|Vitamin D is an important vitamin which is deficient in over 80% of US adults. Vitamin D is found in only a few foods such as fish oil, fatty fish, eggs and vitamin D fortified milk. Vitamin D is also found in some forms of fish oil like cod liver oil. Vitamin D can also be produced from cholesterol in the body when the skin is exposed to ultraviolet light from sunshine. (Too much sun exposure can increase risk of skin cancer.)|
|Many nutritional experts recommend that the US Recommended Daily Allowance for Vitamin D be increase from 400 international units per day to 800 international units per day. Vitamin D can become toxic if people consume over 100,000 international units per day over a long period of time.
Vitamin D plays a critical role in how bones utilize calcium and phosphorus. Lack of vitamin D in children can cause a bone deformity disease called Ricketts. Lack of Vitamin D in adults can lead to weakened bones or osteoporosis.
Vitamin D also plays a critical role in maintaining immunity. High levels of vitamin D consumption have been associated with significantly lower rates of many types of infection such as Tuberculosis. High levels of vitamin D has been associated with significantly lower rates of death among hospitalized patients and renal patients on kidney dialysis. Relatively high consumption of vitamin D is associated with significantly lower levels of many auto-immune diseases such as type 1 diabetes, psoriasis (a skin disease), rheumatoid arthritis, lupus, multiple sclerosis (MS) and inflammatory bowel disease (such as ulcerative coilitis and Crohn’s Disease). Various studies have also reported that patients with psoriasis, rheumatoid arthritis and inflammatory bowel disease improve when given a diet high in both vitamin D and omega 3.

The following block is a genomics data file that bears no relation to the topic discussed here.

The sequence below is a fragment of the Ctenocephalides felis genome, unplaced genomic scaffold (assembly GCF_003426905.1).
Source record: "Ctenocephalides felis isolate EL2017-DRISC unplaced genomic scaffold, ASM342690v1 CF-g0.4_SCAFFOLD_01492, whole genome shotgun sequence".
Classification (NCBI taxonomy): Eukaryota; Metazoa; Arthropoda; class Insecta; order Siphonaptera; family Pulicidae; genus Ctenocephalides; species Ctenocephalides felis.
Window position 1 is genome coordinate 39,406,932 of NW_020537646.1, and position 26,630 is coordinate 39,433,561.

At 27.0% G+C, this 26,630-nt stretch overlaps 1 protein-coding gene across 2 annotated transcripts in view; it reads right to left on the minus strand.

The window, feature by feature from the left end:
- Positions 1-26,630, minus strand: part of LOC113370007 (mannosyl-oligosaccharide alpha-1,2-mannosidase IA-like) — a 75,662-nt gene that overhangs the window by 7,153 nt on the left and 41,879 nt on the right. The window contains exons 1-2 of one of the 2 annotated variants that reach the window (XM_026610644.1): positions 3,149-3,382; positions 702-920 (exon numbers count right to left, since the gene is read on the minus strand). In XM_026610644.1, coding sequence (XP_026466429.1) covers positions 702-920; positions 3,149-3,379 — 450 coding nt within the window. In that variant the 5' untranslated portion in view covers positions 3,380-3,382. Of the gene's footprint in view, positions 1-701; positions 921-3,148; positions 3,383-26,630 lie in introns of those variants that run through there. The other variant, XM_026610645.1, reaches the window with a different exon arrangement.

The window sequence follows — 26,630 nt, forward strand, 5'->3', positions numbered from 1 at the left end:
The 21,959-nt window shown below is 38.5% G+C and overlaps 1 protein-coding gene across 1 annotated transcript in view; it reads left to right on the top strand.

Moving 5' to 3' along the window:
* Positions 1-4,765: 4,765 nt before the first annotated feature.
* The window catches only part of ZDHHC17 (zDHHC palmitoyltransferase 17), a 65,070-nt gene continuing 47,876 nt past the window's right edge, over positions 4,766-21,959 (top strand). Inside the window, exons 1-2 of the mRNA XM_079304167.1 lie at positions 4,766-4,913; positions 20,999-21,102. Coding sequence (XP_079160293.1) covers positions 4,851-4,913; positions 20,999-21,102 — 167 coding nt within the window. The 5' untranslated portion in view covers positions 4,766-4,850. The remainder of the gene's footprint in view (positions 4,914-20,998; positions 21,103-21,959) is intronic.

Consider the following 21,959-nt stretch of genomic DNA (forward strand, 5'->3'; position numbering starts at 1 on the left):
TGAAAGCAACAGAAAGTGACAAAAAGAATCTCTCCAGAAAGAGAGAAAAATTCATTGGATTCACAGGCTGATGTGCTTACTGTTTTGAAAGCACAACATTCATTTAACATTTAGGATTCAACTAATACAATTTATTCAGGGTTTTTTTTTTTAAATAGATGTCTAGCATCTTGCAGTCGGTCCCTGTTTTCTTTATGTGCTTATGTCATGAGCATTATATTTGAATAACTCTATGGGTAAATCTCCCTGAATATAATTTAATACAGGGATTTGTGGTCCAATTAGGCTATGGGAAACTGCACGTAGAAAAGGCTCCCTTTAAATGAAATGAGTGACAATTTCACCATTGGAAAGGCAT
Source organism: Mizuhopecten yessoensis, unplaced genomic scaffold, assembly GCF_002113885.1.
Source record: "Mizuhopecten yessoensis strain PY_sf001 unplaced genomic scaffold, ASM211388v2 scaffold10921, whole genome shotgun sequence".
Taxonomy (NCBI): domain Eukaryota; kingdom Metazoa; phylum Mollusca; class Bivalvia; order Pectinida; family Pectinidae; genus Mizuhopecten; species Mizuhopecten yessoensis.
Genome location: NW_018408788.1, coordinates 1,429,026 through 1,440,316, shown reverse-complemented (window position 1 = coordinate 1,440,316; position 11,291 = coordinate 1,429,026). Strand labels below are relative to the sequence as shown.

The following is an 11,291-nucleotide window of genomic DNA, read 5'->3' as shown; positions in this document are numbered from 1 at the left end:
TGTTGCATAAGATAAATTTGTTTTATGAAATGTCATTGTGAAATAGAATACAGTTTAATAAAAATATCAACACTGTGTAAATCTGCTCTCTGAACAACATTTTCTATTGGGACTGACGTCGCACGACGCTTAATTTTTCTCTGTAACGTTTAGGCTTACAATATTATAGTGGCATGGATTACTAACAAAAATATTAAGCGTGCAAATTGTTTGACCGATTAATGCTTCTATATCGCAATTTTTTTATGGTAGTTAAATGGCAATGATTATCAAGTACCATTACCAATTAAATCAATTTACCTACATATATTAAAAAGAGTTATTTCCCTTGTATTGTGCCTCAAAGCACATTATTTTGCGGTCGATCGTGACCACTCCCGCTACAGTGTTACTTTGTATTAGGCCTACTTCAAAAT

I urge all readers to consume at least 800 international units of vitamin D daily. This is about the amount of vitamin D found in 2 teaspoons of cod liver oil. Cod liver oil is an especially useful supplement since it is high in both vitamin D and omega 3 fats. As noted earlier, most adults are deficient in both vitamin D and omega 3 fats.
A good recent review of the effects of vitamin D and immune health was written by Baeke et al and published in Current Opinion in Pharmacology 2010 In Press